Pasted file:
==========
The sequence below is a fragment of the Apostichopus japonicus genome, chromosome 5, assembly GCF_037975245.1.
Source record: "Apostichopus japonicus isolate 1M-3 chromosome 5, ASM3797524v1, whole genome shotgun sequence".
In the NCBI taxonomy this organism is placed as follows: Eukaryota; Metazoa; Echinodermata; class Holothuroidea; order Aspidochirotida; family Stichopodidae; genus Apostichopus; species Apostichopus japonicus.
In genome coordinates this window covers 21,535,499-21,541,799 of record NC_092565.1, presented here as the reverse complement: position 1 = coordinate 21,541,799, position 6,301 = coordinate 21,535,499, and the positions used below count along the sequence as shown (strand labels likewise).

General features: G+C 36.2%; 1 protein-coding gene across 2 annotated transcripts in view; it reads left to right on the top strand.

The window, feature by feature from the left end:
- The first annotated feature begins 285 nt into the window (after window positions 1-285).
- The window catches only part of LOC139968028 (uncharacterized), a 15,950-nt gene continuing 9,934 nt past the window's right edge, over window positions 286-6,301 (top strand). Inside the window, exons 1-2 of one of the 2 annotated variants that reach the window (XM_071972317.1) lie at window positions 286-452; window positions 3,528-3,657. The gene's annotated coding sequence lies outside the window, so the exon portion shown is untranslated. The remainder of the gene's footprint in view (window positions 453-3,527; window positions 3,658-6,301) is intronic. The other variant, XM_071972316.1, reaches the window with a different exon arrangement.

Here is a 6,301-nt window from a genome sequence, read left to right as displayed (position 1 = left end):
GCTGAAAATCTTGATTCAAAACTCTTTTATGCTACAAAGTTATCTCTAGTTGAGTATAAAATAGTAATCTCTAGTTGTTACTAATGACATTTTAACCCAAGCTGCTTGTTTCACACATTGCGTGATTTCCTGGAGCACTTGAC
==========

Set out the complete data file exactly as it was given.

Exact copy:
The sequence below is a fragment of the Apostichopus japonicus genome, chromosome 5, assembly GCF_037975245.1.
Source record: "Apostichopus japonicus isolate 1M-3 chromosome 5, ASM3797524v1, whole genome shotgun sequence".
In the NCBI taxonomy this organism is placed as follows: Eukaryota; Metazoa; Echinodermata; class Holothuroidea; order Aspidochirotida; family Stichopodidae; genus Apostichopus; species Apostichopus japonicus.
In genome coordinates this window covers 21,535,499-21,541,799 of record NC_092565.1, presented here as the reverse complement: position 1 = coordinate 21,541,799, position 6,301 = coordinate 21,535,499, and the positions used below count along the sequence as shown (strand labels likewise).

General features: G+C 36.2%; 1 protein-coding gene across 2 annotated transcripts in view; it reads left to right on the top strand.

The window, feature by feature from the left end:
- The first annotated feature begins 285 nt into the window (after window positions 1-285).
- The window catches only part of LOC139968028 (uncharacterized), a 15,950-nt gene continuing 9,934 nt past the window's right edge, over window positions 286-6,301 (top strand). Inside the window, exons 1-2 of one of the 2 annotated variants that reach the window (XM_071972317.1) lie at window positions 286-452; window positions 3,528-3,657. The gene's annotated coding sequence lies outside the window, so the exon portion shown is untranslated. The remainder of the gene's footprint in view (window positions 453-3,527; window positions 3,658-6,301) is intronic. The other variant, XM_071972316.1, reaches the window with a different exon arrangement.

Here is a 6,301-nt window from a genome sequence, read left to right as displayed (position 1 = left end):
GCTGAAAATCTTGATTCAAAACTCTTTTATGCTACAAAGTTATCTCTAGTTGAGTATAAAATAGTAATCTCTAGTTGTTACTAATGACATTTTAACCCAAGCTGCTTGTTTCACACATTGCGTGATTTCCTGGAGCACTTGAC